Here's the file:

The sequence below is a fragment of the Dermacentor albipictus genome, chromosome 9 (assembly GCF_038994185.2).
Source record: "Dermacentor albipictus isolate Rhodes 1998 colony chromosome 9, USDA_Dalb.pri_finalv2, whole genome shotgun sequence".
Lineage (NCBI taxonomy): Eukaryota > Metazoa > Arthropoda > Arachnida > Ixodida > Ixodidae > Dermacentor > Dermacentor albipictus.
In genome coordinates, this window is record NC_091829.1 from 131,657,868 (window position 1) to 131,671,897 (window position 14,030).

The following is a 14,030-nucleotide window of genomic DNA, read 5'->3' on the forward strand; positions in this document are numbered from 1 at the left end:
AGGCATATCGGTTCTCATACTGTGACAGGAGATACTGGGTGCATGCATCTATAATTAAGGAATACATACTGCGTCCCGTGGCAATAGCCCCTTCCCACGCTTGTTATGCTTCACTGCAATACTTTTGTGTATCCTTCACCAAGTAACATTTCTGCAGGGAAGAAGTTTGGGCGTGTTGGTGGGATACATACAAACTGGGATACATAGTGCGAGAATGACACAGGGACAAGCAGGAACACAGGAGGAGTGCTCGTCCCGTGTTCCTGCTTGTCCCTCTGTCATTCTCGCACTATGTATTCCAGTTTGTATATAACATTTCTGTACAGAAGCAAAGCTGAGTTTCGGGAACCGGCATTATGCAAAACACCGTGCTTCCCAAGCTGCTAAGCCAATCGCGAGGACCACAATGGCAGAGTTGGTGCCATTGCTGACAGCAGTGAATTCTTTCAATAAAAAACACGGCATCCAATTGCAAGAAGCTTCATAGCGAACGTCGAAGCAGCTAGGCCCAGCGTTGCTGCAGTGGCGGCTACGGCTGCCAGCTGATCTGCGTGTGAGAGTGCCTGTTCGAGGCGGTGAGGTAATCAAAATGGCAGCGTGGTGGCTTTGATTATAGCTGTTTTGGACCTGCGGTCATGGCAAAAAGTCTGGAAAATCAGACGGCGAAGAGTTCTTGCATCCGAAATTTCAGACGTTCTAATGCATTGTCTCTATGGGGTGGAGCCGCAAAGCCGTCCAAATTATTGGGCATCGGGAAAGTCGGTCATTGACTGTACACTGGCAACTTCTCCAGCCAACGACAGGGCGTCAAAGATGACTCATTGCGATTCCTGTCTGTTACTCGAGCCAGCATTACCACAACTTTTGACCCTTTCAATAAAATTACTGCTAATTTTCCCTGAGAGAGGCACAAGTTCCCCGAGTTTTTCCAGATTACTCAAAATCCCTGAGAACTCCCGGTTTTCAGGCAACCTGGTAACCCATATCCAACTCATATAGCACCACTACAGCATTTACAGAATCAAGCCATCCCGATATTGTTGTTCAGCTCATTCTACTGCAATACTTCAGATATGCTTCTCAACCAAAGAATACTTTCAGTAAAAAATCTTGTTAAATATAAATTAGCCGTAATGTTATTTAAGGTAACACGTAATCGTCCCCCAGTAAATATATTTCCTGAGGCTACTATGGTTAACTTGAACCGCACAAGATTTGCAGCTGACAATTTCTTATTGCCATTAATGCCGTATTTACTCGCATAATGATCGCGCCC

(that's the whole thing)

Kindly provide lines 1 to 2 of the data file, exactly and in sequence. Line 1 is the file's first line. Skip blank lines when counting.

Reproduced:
The sequence below is a fragment of the Dermacentor albipictus genome, chromosome 9 (assembly GCF_038994185.2).
Source record: "Dermacentor albipictus isolate Rhodes 1998 colony chromosome 9, USDA_Dalb.pri_finalv2, whole genome shotgun sequence".